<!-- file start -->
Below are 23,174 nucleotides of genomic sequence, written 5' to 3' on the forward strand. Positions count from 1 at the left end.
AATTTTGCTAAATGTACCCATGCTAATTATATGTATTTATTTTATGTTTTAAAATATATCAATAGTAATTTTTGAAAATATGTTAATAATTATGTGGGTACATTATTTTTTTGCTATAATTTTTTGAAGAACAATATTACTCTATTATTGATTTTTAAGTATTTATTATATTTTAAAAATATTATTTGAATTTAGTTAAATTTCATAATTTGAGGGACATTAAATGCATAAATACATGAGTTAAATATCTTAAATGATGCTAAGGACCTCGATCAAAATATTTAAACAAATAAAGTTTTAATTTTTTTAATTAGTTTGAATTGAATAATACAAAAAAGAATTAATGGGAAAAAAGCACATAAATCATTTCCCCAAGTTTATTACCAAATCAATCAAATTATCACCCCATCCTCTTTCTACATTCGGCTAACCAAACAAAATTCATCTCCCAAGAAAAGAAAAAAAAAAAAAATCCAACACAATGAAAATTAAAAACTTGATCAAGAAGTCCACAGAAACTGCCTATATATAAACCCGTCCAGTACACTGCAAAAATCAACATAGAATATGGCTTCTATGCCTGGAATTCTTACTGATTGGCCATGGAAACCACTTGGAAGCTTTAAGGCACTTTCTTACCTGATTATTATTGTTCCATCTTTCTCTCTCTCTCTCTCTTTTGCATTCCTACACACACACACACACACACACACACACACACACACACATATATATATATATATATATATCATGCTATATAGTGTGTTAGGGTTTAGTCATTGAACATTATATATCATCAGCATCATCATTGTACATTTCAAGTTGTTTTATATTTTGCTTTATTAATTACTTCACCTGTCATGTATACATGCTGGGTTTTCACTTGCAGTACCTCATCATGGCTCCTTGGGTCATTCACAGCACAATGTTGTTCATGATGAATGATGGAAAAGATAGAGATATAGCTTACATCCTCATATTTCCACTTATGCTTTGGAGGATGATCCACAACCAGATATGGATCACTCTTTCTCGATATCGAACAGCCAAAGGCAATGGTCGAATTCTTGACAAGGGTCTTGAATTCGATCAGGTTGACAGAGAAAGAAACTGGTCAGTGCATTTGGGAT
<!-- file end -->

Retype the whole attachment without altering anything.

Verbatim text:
Below are 23,174 nucleotides of genomic sequence, written 5' to 3' on the forward strand. Positions count from 1 at the left end.
AATTTTGCTAAATGTACCCATGCTAATTATATGTATTTATTTTATGTTTTAAAATATATCAATAGTAATTTTTGAAAATATGTTAATAATTATGTGGGTACATTATTTTTTTGCTATAATTTTTTGAAGAACAATATTACTCTATTATTGATTTTTAAGTATTTATTATATTTTAAAAATATTATTTGAATTTAGTTAAATTTCATAATTTGAGGGACATTAAATGCATAAATACATGAGTTAAATATCTTAAATGATGCTAAGGACCTCGATCAAAATATTTAAACAAATAAAGTTTTAATTTTTTTAATTAGTTTGAATTGAATAATACAAAAAAGAATTAATGGGAAAAAAGCACATAAATCATTTCCCCAAGTTTATTACCAAATCAATCAAATTATCACCCCATCCTCTTTCTACATTCGGCTAACCAAACAAAATTCATCTCCCAAGAAAAGAAAAAAAAAAAAAATCCAACACAATGAAAATTAAAAACTTGATCAAGAAGTCCACAGAAACTGCCTATATATAAACCCGTCCAGTACACTGCAAAAATCAACATAGAATATGGCTTCTATGCCTGGAATTCTTACTGATTGGCCATGGAAACCACTTGGAAGCTTTAAGGCACTTTCTTACCTGATTATTATTGTTCCATCTTTCTCTCTCTCTCTCTCTTTTGCATTCCTACACACACACACACACACACACACACACACACACACACATATATATATATATATATATATCATGCTATATAGTGTGTTAGGGTTTAGTCATTGAACATTATATATCATCAGCATCATCATTGTACATTTCAAGTTGTTTTATATTTTGCTTTATTAATTACTTCACCTGTCATGTATACATGCTGGGTTTTCACTTGCAGTACCTCATCATGGCTCCTTGGGTCATTCACAGCACAATGTTGTTCATGATGAATGATGGAAAAGATAGAGATATAGCTTACATCCTCATATTTCCACTTATGCTTTGGAGGATGATCCACAACCAGATATGGATCACTCTTTCTCGATATCGAACAGCCAAAGGCAATGGTCGAATTCTTGACAAGGGTCTTGAATTCGATCAGGTTGACAGAGAAAGAAACTGGTCAGTGCATTTGGGAT